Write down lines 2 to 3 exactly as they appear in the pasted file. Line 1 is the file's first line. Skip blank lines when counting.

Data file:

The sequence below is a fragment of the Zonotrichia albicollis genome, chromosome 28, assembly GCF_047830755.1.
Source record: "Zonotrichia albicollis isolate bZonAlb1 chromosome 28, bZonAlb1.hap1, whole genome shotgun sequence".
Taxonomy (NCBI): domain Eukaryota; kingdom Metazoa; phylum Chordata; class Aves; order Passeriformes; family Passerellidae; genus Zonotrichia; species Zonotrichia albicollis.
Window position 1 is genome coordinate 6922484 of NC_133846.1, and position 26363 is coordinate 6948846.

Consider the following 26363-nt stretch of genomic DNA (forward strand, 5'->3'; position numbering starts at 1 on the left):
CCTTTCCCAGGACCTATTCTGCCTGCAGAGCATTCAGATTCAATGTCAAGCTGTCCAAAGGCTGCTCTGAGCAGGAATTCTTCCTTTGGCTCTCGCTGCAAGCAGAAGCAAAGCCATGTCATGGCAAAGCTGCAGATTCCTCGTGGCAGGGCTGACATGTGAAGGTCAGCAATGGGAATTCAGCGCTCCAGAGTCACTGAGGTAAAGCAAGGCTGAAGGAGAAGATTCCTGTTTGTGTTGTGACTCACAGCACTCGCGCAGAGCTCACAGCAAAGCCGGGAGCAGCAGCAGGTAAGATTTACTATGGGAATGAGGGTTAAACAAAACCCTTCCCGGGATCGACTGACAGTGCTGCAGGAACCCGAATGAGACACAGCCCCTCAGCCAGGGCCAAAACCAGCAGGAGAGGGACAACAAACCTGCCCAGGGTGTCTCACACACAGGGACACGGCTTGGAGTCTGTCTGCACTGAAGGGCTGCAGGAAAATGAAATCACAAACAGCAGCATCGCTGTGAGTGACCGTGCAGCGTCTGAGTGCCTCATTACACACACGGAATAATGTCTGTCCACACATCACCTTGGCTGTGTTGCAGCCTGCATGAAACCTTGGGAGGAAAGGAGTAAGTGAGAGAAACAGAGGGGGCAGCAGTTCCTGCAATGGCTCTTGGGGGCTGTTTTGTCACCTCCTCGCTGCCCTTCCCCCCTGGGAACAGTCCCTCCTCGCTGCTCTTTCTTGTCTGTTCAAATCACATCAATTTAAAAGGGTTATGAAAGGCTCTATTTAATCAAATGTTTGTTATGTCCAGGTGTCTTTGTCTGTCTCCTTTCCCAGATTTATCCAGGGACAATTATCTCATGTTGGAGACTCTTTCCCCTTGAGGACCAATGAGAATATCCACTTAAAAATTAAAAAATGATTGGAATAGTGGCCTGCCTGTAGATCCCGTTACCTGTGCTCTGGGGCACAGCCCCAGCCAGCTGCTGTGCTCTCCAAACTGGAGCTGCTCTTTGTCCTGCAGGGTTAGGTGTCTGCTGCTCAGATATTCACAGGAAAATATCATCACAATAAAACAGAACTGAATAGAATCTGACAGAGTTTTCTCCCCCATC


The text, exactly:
Source record: "Zonotrichia albicollis isolate bZonAlb1 chromosome 28, bZonAlb1.hap1, whole genome shotgun sequence".
Taxonomy (NCBI): domain Eukaryota; kingdom Metazoa; phylum Chordata; class Aves; order Passeriformes; family Passerellidae; genus Zonotrichia; species Zonotrichia albicollis.